Institutions entering the space can be a good thing for crypto, as long as the exploitative financial systems (e.g., fractional reserve banking, commingling, etc.) are not piggybacked into the crypto space. Historically, the legacy financial system has been used to exploit the general public — making the rich get richer and creating centralized points of failure.

Cryptocurrencies allow you to “be your bank,” and while distributed ledger technology is permissionless and open — meaning anyone can have access the global financial system (even to institutions) — they should not be allowed any higher power or advantage than any other user on the network.

Tech-wise, your favorite project – and why?

The Lightning network is something we are very interested in, and we see some significant progress and development. As one of the initial second layer solutions for the Bitcoin network, this is of specific interest to us, as we also see layer two solutions as the key to scaling and creating utility on top of layer one network platforms.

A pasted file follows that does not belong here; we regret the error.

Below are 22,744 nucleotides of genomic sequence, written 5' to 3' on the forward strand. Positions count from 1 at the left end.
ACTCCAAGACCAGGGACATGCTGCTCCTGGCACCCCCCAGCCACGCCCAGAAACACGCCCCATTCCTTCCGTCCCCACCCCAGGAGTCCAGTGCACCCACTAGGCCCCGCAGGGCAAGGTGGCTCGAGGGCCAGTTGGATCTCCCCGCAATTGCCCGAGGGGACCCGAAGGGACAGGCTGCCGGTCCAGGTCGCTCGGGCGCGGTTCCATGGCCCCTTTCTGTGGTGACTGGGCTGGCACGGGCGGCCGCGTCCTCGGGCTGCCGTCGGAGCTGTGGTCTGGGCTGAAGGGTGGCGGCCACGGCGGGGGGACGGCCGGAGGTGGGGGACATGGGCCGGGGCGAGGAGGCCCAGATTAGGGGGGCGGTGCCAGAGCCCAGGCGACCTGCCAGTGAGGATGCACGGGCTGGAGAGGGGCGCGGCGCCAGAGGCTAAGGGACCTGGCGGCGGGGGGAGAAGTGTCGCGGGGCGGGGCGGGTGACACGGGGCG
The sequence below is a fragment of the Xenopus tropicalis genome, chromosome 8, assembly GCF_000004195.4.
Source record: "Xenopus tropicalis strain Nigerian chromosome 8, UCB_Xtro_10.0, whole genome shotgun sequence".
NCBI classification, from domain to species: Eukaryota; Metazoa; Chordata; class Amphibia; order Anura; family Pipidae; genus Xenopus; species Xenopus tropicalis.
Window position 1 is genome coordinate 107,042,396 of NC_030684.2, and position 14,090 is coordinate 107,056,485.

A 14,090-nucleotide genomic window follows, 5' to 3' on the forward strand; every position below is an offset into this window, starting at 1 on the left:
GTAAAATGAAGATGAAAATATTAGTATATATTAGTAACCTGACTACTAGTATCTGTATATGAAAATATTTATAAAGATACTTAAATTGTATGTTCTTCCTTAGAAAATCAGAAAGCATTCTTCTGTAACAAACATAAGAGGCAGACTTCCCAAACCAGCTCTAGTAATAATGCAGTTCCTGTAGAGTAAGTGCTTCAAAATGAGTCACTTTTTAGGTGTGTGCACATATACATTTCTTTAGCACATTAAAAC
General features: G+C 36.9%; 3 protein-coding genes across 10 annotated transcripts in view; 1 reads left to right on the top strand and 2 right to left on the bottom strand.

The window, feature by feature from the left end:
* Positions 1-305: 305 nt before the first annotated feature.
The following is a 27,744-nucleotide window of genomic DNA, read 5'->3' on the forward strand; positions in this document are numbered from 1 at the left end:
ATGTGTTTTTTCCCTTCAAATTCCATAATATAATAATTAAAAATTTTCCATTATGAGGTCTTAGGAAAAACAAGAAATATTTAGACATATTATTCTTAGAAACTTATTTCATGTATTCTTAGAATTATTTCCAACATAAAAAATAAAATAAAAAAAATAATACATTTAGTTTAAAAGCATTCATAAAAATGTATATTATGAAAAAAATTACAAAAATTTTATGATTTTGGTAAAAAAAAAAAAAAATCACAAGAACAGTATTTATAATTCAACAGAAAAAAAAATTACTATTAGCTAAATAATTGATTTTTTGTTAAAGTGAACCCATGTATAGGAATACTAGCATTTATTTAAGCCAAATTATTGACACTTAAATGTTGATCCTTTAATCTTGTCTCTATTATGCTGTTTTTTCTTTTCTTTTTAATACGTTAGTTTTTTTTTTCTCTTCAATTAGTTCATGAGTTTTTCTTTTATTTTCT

What are your thoughts about insider trading coupled with unregulated markets in this market?

Many of these issues are indicative of how young and immature space currently is, as well as how open these systems are and how much work there still is to be done to resolve some of these issues. We are just starting to see the beginning of the adoption of decentralized exchanges, and this should increase dramatically once suitable networks exist that can handle the high TPS required and enable a high degree of user experience.

At IOST, DEX’s are one of the initial use cases we are excited to see be built on our network. The transition to decentralized exchanges, regulatory clarity, as well as general user knowledge and experience, should go a long way to addressing these issues that we currently see.

Any advice for people looking to invest in ICOs?